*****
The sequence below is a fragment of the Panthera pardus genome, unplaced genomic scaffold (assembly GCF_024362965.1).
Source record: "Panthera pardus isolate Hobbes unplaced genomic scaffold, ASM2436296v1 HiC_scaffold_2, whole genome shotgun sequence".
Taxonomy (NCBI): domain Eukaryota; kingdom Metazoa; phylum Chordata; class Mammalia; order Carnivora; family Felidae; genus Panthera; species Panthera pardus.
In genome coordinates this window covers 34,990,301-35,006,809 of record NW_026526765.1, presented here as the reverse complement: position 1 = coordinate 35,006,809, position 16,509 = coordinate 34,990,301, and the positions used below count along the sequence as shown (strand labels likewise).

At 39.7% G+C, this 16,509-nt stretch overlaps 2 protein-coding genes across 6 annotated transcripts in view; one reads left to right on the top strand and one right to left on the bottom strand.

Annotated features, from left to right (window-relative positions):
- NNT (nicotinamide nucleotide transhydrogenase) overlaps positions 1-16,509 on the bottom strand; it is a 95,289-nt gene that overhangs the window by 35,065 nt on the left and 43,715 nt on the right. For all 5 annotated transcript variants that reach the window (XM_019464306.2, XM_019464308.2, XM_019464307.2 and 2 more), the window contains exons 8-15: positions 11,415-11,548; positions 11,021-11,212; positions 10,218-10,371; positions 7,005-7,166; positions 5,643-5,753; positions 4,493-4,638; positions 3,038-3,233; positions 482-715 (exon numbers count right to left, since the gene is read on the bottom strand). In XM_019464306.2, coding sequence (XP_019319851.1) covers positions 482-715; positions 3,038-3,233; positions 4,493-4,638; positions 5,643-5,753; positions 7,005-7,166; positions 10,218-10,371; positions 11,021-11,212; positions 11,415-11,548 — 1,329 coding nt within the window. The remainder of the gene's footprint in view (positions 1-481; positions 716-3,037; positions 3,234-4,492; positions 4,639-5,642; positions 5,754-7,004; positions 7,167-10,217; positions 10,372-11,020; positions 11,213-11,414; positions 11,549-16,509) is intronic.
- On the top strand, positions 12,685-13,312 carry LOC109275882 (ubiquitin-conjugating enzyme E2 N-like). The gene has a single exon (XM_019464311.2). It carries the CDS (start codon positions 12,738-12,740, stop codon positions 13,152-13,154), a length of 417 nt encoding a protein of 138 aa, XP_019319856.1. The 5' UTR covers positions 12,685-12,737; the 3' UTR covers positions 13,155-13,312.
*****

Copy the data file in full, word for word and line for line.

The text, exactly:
The sequence below is a fragment of the Panthera pardus genome, unplaced genomic scaffold (assembly GCF_024362965.1).
Source record: "Panthera pardus isolate Hobbes unplaced genomic scaffold, ASM2436296v1 HiC_scaffold_2, whole genome shotgun sequence".
Taxonomy (NCBI): domain Eukaryota; kingdom Metazoa; phylum Chordata; class Mammalia; order Carnivora; family Felidae; genus Panthera; species Panthera pardus.
In genome coordinates this window covers 34,990,301-35,006,809 of record NW_026526765.1, presented here as the reverse complement: position 1 = coordinate 35,006,809, position 16,509 = coordinate 34,990,301, and the positions used below count along the sequence as shown (strand labels likewise).

At 39.7% G+C, this 16,509-nt stretch overlaps 2 protein-coding genes across 6 annotated transcripts in view; one reads left to right on the top strand and one right to left on the bottom strand.

Annotated features, from left to right (window-relative positions):
- NNT (nicotinamide nucleotide transhydrogenase) overlaps positions 1-16,509 on the bottom strand; it is a 95,289-nt gene that overhangs the window by 35,065 nt on the left and 43,715 nt on the right. For all 5 annotated transcript variants that reach the window (XM_019464306.2, XM_019464308.2, XM_019464307.2 and 2 more), the window contains exons 8-15: positions 11,415-11,548; positions 11,021-11,212; positions 10,218-10,371; positions 7,005-7,166; positions 5,643-5,753; positions 4,493-4,638; positions 3,038-3,233; positions 482-715 (exon numbers count right to left, since the gene is read on the bottom strand). In XM_019464306.2, coding sequence (XP_019319851.1) covers positions 482-715; positions 3,038-3,233; positions 4,493-4,638; positions 5,643-5,753; positions 7,005-7,166; positions 10,218-10,371; positions 11,021-11,212; positions 11,415-11,548 — 1,329 coding nt within the window. The remainder of the gene's footprint in view (positions 1-481; positions 716-3,037; positions 3,234-4,492; positions 4,639-5,642; positions 5,754-7,004; positions 7,167-10,217; positions 10,372-11,020; positions 11,213-11,414; positions 11,549-16,509) is intronic.
- On the top strand, positions 12,685-13,312 carry LOC109275882 (ubiquitin-conjugating enzyme E2 N-like). The gene has a single exon (XM_019464311.2). It carries the CDS (start codon positions 12,738-12,740, stop codon positions 13,152-13,154), a length of 417 nt encoding a protein of 138 aa, XP_019319856.1. The 5' UTR covers positions 12,685-12,737; the 3' UTR covers positions 13,155-13,312.